Dockworker Job Description, Career as a Dockworker, Salary, Employment
Definition and Nature of the Work, Education and Training Requirements, Getting the Job
Education and Training None
Salary Median—$9.67 per hour
Employment Outlook Poor
Definition and Nature of the Work
Dockworkers operate machines that lift and move cargo on and off ships. Working in teams called gangs, they sometimes have to lift pieces of cargo by hand. However, more than ninety percent of all cargo is transported in containers that fit on trucks or railroad cars. Dockworkers are also called longshoremen.
Stevedoring companies, which contract to load and unload ships, hire dock-workers. The companies are either independent businesses that provide a service or divisions of large shipping companies. Both the safety of the cargo and the safety of the workers are the responsibility of these operations.
Dockworkers have several different tasks. Checkers inspect the cargo containers, noting any damage or unlocked containers, and handle shipping and receiving documents. This information is keyed into computer databases, which allow shipments to be tracked efficiently. Winch operators run the cranelike machines that move cargo between the ships and the dock. The winches have huge pincers that grab loose cargo or the sling—a heavy-duty net—used to hold it. Special mechanisms allow the winches to lift containers easily and quickly. Other dockworkers secure the slings around cargo so it can be lifted. Gear repairers keep all the equipment in working order.
Once the ships' cargo has been unloaded, dock-workers hand it over to truck drivers at what is called "the point of rest." It then becomes the truckers' responsibility.
Education and Training Requirements
There are no educational requirements for the job, but it does require agility, physical strength, and endurance. Good eyesight and hearing are important. Workers must be able to follow orders and to think quickly. Experienced workers train beginners to handle dockworkers' hooks, use rope and cable riggings, and stack cargo and containers.
Getting the Job
The procedure for becoming dockworkers varies according to port custom. Registration with the local union office or with privately owned stevedoring firms is the most common method. More than ninety-five percent of the nation's dockworkers are hired under union agreement. The International Longshoremen's Association is the major union, representing dockworkers at thirty-five ports.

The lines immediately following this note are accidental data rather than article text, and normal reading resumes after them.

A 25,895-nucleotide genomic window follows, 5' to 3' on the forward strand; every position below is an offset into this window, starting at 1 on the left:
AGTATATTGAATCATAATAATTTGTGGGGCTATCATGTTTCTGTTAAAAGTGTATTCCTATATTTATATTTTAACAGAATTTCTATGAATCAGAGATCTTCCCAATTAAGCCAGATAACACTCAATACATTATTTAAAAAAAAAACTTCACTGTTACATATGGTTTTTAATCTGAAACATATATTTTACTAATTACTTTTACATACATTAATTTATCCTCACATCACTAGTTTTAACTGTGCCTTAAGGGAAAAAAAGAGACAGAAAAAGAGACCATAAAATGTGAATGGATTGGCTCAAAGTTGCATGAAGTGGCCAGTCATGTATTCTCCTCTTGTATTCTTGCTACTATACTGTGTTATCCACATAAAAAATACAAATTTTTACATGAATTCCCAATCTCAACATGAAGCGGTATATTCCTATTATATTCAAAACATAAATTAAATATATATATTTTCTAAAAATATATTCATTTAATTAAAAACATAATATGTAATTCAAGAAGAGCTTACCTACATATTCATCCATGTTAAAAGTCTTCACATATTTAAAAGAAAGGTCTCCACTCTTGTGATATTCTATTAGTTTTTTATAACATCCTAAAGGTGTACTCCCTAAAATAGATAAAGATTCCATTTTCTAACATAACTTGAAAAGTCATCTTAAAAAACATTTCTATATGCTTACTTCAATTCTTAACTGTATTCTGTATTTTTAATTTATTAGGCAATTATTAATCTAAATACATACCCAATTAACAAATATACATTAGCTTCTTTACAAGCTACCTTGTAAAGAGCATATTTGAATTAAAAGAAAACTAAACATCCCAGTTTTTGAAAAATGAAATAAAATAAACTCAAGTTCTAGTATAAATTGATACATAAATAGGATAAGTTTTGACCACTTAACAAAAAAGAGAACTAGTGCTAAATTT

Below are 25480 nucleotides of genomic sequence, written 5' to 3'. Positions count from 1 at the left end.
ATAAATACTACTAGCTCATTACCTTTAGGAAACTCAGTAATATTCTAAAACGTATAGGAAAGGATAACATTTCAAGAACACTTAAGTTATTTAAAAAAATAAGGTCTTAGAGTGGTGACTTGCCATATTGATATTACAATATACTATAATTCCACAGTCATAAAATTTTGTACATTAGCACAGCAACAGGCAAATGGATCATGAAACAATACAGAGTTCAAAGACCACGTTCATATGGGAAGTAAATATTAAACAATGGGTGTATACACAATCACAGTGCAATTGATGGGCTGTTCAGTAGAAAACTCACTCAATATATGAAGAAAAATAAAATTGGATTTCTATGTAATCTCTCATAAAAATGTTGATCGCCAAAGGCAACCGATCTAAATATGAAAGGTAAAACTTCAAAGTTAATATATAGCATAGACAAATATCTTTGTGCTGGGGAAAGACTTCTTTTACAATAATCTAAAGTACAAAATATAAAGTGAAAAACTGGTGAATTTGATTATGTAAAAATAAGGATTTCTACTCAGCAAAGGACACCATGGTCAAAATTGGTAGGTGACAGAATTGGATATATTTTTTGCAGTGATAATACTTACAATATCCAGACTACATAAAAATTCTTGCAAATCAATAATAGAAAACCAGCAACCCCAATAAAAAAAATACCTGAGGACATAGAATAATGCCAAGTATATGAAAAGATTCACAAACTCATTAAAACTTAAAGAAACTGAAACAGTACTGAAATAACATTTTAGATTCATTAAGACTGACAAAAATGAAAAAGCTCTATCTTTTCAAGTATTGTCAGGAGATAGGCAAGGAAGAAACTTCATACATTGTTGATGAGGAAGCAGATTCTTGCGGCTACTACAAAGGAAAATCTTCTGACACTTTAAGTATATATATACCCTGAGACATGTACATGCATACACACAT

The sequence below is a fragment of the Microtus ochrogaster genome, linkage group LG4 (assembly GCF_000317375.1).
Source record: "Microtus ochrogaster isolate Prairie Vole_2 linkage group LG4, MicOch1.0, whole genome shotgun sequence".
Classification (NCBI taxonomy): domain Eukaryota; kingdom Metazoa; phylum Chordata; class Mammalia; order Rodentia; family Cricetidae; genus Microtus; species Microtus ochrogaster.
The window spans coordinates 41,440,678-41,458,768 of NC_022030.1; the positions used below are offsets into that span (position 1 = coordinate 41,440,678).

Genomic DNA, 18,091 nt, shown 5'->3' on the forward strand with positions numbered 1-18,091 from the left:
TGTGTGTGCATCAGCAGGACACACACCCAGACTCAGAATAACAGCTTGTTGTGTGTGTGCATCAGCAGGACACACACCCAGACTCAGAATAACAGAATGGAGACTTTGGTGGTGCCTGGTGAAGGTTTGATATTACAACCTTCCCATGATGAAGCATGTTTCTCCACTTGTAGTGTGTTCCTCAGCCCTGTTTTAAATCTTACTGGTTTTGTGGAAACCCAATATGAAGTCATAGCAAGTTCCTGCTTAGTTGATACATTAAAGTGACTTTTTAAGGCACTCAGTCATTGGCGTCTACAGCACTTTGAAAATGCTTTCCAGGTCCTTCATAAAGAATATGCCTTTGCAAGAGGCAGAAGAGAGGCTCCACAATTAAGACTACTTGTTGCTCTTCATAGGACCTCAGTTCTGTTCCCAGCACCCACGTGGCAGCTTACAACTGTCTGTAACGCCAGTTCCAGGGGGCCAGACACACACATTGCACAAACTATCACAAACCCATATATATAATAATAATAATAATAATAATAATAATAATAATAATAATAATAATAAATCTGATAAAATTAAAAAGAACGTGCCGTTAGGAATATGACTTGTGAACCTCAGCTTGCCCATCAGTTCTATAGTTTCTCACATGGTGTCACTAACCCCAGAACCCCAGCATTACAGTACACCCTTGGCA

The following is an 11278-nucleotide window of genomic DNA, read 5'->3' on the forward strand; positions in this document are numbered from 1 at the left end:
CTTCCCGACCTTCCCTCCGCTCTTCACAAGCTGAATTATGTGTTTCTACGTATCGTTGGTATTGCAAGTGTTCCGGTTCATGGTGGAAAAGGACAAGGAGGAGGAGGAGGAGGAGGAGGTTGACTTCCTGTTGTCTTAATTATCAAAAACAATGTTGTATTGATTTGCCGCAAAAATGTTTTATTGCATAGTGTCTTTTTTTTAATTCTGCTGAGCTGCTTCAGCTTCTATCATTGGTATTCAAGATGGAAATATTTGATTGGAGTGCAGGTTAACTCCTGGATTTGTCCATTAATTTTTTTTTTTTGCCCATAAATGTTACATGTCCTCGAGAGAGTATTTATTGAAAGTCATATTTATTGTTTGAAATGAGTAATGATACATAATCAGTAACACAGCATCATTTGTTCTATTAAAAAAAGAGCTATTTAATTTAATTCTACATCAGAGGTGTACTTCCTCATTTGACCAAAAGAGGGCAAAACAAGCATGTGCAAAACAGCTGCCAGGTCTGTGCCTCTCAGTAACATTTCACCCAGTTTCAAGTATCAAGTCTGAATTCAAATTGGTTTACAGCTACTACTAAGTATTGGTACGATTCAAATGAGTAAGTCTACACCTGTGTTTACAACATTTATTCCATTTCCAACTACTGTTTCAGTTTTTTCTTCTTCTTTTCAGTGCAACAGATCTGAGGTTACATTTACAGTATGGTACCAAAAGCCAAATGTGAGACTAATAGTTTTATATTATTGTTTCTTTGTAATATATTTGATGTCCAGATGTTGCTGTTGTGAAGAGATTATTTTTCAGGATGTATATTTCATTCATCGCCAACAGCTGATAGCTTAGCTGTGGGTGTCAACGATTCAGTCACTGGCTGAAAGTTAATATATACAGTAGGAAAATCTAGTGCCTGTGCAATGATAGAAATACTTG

In the Gulf Coast and Great Lakes areas, workers are hired for daily work at a shape-up, a meeting place where all those desiring work gather at a specified time. The hiring supervisors, representing various contracting companies, select as many gangs as they need for the day's jobs. The main disadvantage of this system is that workers must go to the dock every day and spend time waiting without any guarantee of work.
Most other areas use a hiring hall system. Dockworkers register their availability at the hall. Each stevedoring company calls the hiring hall the night before ships are to be loaded or unloaded. The hall notifies the gang bosses by telephone. The bosses contact the gang members, who meet the next morning at the job sites. In some places, this system has been replaced by a computerized telephone system.
Advancement Possibilities and Employment Outlook
Advancement is slow and limited to the range of jobs on the dock. Occasionally, dockworkers start their own stevedoring companies or become pier superintendents.
The employment outlook varies by region. The Great Lakes area, for example, needs trained workers because its stevedoring industry is expanding. In other places automated loading procedures have reduced job opportunities. Los Angeles/Long Beach, New Orleans, and New York, the nation's busiest ports, employ the most dockworkers. Most openings occur as experienced workers retire or leave the field.
When union members are called to jobs, they must work quickly and for long hours until the ships are loaded or unloaded. The work can be hazardous and continues regardless of the weather.
Earnings and Benefits
Earnings vary by region. In 2004 the median wage of all dockworkers was $9.67 per hour. Experienced workers on the East Coast earned more than $30,000 per year. Workers on the West Coast earned even more.
Longshoremen receive premium pay for overtime, holiday, and night work and for handling dangerous cargo such as explosives. Benefits include pensions, paid vacations, and medical insurance.
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